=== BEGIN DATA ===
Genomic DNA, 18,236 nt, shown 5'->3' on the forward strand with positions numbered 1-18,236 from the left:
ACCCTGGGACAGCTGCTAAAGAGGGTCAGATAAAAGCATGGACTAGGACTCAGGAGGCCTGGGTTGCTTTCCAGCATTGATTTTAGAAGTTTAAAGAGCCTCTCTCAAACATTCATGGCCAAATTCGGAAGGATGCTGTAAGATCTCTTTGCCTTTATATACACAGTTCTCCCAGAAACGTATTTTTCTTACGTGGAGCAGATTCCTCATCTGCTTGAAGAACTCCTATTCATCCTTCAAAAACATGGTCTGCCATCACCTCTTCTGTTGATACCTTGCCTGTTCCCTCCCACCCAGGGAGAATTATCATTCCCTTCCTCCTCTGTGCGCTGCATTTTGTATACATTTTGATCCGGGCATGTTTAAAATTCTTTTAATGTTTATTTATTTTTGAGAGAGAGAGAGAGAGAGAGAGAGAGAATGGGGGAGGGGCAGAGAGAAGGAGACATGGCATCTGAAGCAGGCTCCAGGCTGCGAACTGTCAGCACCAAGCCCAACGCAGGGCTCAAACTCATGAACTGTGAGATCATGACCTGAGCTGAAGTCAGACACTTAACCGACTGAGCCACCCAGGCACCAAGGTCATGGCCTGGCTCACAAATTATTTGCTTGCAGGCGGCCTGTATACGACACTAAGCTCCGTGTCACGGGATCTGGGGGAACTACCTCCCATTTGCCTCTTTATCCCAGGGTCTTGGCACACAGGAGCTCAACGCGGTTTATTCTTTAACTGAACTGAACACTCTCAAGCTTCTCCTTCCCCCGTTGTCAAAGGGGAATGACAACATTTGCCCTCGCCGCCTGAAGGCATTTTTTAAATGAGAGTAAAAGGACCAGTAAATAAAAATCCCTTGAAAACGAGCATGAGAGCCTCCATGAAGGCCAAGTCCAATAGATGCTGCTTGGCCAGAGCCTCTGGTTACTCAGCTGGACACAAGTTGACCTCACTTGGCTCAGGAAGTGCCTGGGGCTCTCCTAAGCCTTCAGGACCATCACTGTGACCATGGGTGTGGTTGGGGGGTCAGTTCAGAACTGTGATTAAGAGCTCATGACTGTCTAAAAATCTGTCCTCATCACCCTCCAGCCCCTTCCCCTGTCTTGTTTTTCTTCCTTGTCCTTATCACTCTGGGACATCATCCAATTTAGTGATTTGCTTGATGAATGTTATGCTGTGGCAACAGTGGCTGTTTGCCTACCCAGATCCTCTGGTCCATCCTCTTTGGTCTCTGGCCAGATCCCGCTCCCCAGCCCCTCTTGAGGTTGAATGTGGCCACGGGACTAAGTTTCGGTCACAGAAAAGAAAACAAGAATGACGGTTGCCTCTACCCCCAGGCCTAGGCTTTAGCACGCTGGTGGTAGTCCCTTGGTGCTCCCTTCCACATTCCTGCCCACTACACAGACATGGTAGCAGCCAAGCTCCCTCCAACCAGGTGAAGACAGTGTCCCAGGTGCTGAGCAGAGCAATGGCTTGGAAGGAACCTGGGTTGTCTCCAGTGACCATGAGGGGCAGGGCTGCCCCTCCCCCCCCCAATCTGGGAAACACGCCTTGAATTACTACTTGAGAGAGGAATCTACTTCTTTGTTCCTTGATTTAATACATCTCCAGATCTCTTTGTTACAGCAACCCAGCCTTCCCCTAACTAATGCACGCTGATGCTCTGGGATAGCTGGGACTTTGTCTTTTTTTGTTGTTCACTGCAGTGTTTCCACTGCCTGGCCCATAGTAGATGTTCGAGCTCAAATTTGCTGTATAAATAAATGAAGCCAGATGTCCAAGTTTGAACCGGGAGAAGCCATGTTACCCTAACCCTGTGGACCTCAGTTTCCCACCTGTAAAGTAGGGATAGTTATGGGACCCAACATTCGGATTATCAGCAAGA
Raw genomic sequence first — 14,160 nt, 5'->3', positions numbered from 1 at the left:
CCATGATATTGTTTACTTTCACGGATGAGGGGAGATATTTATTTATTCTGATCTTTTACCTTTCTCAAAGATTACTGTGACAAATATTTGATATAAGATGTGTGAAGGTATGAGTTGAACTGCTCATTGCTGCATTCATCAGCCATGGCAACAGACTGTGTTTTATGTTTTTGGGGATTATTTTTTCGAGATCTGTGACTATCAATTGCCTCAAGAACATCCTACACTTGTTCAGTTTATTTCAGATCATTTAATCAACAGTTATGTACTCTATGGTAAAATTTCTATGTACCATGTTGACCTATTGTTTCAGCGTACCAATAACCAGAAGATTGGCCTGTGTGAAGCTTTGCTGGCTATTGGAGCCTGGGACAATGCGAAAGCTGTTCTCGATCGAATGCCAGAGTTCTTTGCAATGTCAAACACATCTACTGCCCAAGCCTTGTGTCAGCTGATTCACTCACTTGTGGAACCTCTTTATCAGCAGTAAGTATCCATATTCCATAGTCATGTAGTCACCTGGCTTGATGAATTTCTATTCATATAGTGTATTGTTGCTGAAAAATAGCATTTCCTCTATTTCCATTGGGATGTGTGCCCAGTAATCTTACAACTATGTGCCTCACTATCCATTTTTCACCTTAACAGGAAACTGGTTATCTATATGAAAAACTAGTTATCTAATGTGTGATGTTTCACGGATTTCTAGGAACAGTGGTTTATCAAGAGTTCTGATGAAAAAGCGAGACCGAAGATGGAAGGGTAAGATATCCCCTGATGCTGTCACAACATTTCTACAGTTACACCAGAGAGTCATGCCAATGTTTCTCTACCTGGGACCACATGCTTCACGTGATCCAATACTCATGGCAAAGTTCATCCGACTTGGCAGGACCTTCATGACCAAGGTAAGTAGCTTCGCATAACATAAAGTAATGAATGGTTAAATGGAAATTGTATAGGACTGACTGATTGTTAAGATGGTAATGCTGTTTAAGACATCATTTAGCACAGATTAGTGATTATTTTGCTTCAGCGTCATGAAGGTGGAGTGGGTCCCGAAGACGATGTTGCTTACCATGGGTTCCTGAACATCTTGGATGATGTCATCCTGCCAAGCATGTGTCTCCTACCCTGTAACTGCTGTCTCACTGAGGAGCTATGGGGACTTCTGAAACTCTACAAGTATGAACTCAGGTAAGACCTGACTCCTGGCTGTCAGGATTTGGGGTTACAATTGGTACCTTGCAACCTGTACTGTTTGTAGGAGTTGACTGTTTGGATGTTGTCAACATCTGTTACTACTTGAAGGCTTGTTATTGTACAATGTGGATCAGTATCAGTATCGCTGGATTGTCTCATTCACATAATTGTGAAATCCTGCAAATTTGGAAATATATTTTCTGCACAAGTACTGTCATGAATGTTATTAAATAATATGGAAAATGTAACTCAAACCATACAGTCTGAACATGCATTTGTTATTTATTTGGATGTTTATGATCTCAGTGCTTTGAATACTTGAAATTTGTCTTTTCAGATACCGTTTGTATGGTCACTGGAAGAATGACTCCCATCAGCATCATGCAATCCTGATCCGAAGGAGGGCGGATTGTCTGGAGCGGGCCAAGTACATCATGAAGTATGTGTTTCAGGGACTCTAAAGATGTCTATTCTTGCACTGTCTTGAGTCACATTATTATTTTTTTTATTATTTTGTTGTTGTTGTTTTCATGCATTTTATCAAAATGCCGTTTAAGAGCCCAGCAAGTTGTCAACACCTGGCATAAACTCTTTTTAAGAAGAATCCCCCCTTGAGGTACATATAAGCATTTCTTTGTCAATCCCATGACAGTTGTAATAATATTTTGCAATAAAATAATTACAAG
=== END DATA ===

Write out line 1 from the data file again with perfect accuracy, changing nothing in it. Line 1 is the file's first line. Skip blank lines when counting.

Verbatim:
Genomic DNA, 18,236 nt, shown 5'->3' on the forward strand with positions numbered 1-18,236 from the left: